Thrillers, Chillers andDarn Good Books
Today’s spotlight is on Larry Enright, an author whose books are receiving rave reviews. His books are heartwarming, humorous and revealing, and if you haven’t sampled his writing yet, this is your chance to get a sneak peak and discover a great new author.
Author Bio: Larry Enright was born to Irish Catholic first-generation immigrants and raised in Pittsburgh, Pennsylvania. After college, he moved to the Philadelphia area where for the past 40 years he has filled his life with many careers including teacher, musician, computer programmer, researcher, and writer. He has written four novels. The best seller “Four Years from Home” (2010) is his first published work. “A King in a Court of Fools” was published in September 2011. “Buffalo Nickel Christmas,” his newest work, will be out this Thanksgiving.
Genre: Mystery, humor, nostalgia.
You have a continuing character in your novels. Give us a bit of background about him/her:
Both “Four Years from Home” and “A King in a Court of Fools” are about the Ryan family. Tom Ryan, the oldest of the five children, is the narrator and protagonist in “Four Years from Home.” In that work, he is an unlikable man in his 20s, thinks of himself as king, bully extraordinaire, and the only one with a clue. This comes from his experiences as a boy and his decisions as a young man. This self perception is laid bare to the reader’s examination and judgment throughout the novel as the dark mystery surrounding Harry, the youngest brother, unfolds. “A King in a Court of Fools” takes the family back to when Tom was in 6th grade and leader of the Caswell gang, a loosely knit association of kids and siblings. This story is told by Harry and is much lighter in tone and content than “Four Years.” “A King” is a period piece with nostalgia, funny kid situations, and a view of the simpler life of the 50s. My newest work, “Buffalo Nickel Christmas,” will also be a story about the Ryans. Those who have read “Four Years” will understand an underlying irony beyond what I have described, but am unable to divulge.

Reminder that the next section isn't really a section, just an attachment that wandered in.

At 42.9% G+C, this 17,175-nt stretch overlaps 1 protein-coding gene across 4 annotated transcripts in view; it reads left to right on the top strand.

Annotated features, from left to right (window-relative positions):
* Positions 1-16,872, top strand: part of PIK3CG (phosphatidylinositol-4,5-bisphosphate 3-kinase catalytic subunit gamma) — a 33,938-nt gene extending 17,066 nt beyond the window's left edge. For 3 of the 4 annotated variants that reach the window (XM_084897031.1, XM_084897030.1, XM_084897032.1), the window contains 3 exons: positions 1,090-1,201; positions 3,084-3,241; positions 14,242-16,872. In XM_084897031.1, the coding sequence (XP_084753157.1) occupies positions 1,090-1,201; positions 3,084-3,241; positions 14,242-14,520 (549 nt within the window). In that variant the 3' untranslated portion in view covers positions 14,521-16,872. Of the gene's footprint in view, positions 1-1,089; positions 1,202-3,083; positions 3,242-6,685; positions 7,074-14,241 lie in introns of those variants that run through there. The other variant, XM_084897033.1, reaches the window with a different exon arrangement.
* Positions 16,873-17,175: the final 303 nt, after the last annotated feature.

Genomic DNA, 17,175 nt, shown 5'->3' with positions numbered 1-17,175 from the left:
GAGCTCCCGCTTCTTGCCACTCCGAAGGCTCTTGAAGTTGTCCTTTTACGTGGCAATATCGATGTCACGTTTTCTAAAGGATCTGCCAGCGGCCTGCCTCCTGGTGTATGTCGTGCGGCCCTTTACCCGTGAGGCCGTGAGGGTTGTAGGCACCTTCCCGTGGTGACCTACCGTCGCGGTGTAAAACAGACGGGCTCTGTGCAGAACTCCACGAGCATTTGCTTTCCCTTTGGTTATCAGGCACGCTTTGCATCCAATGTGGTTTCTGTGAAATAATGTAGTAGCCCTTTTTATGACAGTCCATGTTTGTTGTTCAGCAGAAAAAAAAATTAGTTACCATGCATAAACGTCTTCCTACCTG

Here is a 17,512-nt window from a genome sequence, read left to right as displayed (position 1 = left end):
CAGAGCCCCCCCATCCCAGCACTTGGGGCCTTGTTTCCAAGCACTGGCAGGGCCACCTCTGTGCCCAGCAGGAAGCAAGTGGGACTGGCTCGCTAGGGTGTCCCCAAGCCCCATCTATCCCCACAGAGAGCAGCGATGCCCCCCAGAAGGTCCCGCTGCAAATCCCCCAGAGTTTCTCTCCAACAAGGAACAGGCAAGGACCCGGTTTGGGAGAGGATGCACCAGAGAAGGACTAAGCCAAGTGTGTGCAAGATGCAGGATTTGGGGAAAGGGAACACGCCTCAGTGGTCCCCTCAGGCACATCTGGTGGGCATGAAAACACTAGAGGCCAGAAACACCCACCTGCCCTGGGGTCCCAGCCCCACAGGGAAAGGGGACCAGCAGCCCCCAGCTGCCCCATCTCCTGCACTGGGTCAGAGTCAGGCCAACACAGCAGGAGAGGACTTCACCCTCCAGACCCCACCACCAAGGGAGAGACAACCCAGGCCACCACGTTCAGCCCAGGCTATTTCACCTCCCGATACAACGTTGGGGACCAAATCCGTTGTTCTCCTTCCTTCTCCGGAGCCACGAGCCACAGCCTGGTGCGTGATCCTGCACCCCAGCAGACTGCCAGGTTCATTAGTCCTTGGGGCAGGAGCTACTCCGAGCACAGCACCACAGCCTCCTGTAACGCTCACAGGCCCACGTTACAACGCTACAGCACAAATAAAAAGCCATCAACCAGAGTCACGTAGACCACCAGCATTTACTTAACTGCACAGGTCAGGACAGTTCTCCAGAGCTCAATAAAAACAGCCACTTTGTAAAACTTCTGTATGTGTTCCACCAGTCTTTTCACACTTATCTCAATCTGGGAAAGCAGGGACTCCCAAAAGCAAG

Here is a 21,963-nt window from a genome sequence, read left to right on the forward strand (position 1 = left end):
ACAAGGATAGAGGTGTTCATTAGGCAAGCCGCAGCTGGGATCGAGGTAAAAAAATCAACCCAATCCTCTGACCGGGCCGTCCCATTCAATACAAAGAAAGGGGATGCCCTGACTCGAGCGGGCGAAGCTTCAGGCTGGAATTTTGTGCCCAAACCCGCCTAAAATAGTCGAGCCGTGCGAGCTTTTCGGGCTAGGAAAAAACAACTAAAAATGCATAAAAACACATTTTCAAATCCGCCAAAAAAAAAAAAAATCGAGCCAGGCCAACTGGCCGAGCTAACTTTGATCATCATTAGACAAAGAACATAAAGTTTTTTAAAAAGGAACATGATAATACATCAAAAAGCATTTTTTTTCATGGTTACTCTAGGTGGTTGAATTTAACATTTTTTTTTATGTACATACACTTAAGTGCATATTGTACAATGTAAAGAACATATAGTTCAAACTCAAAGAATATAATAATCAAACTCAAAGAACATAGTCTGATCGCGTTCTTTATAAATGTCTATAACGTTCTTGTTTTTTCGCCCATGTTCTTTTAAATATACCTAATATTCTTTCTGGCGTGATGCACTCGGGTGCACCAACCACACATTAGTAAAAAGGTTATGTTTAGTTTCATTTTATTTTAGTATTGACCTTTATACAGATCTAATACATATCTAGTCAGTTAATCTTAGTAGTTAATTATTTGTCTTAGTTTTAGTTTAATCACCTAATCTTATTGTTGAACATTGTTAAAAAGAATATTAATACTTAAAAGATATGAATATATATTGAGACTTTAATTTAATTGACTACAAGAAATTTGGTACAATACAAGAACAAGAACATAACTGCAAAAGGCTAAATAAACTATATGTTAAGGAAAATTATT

Your books “A King in a Court of Fools” and “Four Years From Home” are selling quite well. Do you think people crave a simpler time and place?
There is definitely an audience for psychological mystery, which is what “Four Years from Home” is. It is a dark and twisting story about a person you cannot help but hate. It requires some perseverance to listen to his story in its entirety, but you will not be disappointed. There is also an audience for a simple, funny, and heartwarming story, which is how “A King in a Court of Fools” has been described in reviews. People enjoy the uplifting and simple just as people enjoy reading about personal sacrifice and the extent to which love will take us.